Chamber Symphony: Maxim Vengerov Plays Mendelssohn Violin ConcertoBack To Calendar
Tickets will go on sale in April.
New! Tickets start at $45.
SCHUBERT/BRITTEN Die Forelle, D. 550 (op. 32)
MENDELSSOHN Violin Concerto in E minor, op. 64
SAINT-SAËNS Havanaise in E major, op. 83
SCHUBERT/LISZT Die junge Nonne, D. 828
SCHUBERT/WEBERN Du bist die Ruh, D. 776/op. 59 no. 3
SCHUBERT/BERLIOZ Der Erlkönig, D. 321
SCHUBERT Symphony No. 6 in C major, D. 589
“At every turn, he effortlessly communicates his delight in the music he leads,” raved the St. Louis Post-Dispatch of conductor Nicholas McGegan, whose effervescent concerts are always highlights of the season. Joining him is the Siberian-born violinist Maxim Vengerov, recognized as one of the world’s greatest string players. Claiming to have heard a performance of the Tchaikovsky Violin Concerto while still in the womb, the precocious Vengerov was taken at age 5 to meet a famous violin teacher. When she asked "Do you have strength in these hands,?" he punched her in the stomach as hard as he could. "Fortunately, she was in a good mood that day, and she accepted me as a student," he said later. Vengerov will play Mendelssohn’s flowingly lyrical Violin Concerto, a work full of beautiful tunes and a joyously vibrant finale. It’s no wonder this work has been an audience favorite since its premiere in 1845.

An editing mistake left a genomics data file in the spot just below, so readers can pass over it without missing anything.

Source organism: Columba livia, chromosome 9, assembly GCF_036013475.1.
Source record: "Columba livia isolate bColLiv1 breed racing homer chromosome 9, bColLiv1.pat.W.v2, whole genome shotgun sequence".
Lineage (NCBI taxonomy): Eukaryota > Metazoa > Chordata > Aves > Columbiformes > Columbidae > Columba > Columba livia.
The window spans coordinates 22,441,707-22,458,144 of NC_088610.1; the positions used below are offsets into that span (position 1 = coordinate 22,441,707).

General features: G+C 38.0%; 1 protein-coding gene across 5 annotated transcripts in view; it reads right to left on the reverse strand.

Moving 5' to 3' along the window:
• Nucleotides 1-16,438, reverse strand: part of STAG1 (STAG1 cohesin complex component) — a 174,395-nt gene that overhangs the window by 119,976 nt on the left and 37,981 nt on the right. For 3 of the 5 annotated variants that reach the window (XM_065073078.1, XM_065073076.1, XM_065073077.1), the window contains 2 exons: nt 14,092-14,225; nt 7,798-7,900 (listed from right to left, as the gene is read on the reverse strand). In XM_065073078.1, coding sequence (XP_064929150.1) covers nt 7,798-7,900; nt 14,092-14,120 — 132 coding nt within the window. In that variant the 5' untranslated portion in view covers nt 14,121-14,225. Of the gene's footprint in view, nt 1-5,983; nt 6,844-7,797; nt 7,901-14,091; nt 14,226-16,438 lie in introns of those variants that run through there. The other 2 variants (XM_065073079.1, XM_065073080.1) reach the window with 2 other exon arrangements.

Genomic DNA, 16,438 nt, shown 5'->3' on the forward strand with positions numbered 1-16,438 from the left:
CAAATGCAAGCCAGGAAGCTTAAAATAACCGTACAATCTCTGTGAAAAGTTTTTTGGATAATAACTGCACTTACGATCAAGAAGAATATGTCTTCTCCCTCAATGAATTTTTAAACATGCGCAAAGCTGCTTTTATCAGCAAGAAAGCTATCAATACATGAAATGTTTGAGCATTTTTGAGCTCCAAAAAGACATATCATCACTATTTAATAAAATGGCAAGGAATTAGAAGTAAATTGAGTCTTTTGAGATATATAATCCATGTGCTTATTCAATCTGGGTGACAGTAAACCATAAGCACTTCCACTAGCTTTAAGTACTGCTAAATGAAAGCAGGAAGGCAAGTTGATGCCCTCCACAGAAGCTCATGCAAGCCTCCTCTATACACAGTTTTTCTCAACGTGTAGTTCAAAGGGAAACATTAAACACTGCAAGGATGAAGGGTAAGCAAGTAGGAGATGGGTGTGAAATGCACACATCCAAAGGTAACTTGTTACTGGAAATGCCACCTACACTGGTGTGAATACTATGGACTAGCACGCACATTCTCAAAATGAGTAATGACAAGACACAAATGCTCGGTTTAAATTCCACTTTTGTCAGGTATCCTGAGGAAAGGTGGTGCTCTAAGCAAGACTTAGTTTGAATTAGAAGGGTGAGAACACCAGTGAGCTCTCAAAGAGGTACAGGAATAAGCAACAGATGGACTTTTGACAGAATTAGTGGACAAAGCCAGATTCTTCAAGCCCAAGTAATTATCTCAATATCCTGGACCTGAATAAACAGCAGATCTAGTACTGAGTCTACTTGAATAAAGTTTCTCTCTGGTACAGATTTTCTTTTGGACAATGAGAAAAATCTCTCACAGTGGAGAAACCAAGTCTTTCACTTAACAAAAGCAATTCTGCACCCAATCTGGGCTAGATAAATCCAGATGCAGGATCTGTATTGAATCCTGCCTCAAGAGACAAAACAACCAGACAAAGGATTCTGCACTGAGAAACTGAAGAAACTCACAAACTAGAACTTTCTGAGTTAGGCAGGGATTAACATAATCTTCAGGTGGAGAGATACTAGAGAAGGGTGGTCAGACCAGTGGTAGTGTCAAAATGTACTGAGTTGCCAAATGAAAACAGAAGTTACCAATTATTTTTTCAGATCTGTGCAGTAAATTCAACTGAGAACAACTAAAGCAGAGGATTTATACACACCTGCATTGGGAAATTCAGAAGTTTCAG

During his 31 years, Schubert wrote over 600 songs, usually heard with voice and piano. Enjoy a rare opportunity to experience them with the added dimension of full orchestral sound. At 20, Schubert greatly admired Rossini, best known for his comic operas. In his sixth symphony, he paid tribute to the Italian composer with an aria-like second movement and a bubbly finale reminiscent of his overtures. In the third movement, the abrupt and frequent contrasts reflect Beethoven’s influence. Clearly proud of the piece, Schubert called it his “Great Symphony in C major,” not knowing that it would later be known as the “Little C Major,” when his final work in the form, Symphony No. 9 was designated as the “Great.”
Be swept away by the exuberance and energy of Maestro McGegan and the beautiful melodies of Mendelssohn and Schubert!